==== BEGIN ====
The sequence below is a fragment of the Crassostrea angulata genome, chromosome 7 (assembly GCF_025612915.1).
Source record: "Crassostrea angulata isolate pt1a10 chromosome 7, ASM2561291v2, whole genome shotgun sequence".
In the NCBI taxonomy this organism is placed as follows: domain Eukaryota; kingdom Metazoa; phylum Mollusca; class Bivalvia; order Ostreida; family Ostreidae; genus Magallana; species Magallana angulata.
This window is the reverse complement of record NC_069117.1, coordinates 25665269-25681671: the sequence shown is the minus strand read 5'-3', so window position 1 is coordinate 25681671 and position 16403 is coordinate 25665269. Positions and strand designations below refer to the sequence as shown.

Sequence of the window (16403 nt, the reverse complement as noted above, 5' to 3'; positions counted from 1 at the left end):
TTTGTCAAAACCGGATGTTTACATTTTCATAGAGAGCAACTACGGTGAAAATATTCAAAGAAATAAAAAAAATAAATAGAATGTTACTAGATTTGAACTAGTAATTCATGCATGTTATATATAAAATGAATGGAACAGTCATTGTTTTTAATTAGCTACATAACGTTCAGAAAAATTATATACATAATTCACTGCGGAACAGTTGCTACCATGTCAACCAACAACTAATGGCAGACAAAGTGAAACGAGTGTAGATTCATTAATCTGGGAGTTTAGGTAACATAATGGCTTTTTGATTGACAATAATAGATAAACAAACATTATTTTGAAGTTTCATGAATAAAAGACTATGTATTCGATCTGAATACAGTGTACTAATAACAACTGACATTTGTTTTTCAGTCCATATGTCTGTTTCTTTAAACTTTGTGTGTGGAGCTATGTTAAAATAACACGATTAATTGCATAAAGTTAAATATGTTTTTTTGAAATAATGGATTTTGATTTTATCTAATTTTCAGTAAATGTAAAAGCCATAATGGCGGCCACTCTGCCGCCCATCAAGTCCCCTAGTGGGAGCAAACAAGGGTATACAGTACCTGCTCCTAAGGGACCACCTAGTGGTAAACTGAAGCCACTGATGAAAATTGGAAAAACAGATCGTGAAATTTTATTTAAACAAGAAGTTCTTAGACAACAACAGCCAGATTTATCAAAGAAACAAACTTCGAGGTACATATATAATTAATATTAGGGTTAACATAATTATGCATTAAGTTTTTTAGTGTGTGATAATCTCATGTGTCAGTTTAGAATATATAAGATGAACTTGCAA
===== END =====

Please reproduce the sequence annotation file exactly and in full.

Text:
The sequence below is a fragment of the Crassostrea angulata genome, chromosome 7 (assembly GCF_025612915.1).
Source record: "Crassostrea angulata isolate pt1a10 chromosome 7, ASM2561291v2, whole genome shotgun sequence".
In the NCBI taxonomy this organism is placed as follows: domain Eukaryota; kingdom Metazoa; phylum Mollusca; class Bivalvia; order Ostreida; family Ostreidae; genus Magallana; species Magallana angulata.
This window is the reverse complement of record NC_069117.1, coordinates 25665269-25681671: the sequence shown is the minus strand read 5'-3', so window position 1 is coordinate 25681671 and position 16403 is coordinate 25665269. Positions and strand designations below refer to the sequence as shown.

Sequence of the window (16403 nt, the reverse complement as noted above, 5' to 3'; positions counted from 1 at the left end):
TTTGTCAAAACCGGATGTTTACATTTTCATAGAGAGCAACTACGGTGAAAATATTCAAAGAAATAAAAAAAATAAATAGAATGTTACTAGATTTGAACTAGTAATTCATGCATGTTATATATAAAATGAATGGAACAGTCATTGTTTTTAATTAGCTACATAACGTTCAGAAAAATTATATACATAATTCACTGCGGAACAGTTGCTACCATGTCAACCAACAACTAATGGCAGACAAAGTGAAACGAGTGTAGATTCATTAATCTGGGAGTTTAGGTAACATAATGGCTTTTTGATTGACAATAATAGATAAACAAACATTATTTTGAAGTTTCATGAATAAAAGACTATGTATTCGATCTGAATACAGTGTACTAATAACAACTGACATTTGTTTTTCAGTCCATATGTCTGTTTCTTTAAACTTTGTGTGTGGAGCTATGTTAAAATAACACGATTAATTGCATAAAGTTAAATATGTTTTTTTGAAATAATGGATTTTGATTTTATCTAATTTTCAGTAAATGTAAAAGCCATAATGGCGGCCACTCTGCCGCCCATCAAGTCCCCTAGTGGGAGCAAACAAGGGTATACAGTACCTGCTCCTAAGGGACCACCTAGTGGTAAACTGAAGCCACTGATGAAAATTGGAAAAACAGATCGTGAAATTTTATTTAAACAAGAAGTTCTTAGACAACAACAGCCAGATTTATCAAAGAAACAAACTTCGAGGTACATATATAATTAATATTAGGGTTAACATAATTATGCATTAAGTTTTTTAGTGTGTGATAATCTCATGTGTCAGTTTAGAATATATAAGATGAACTTGCAA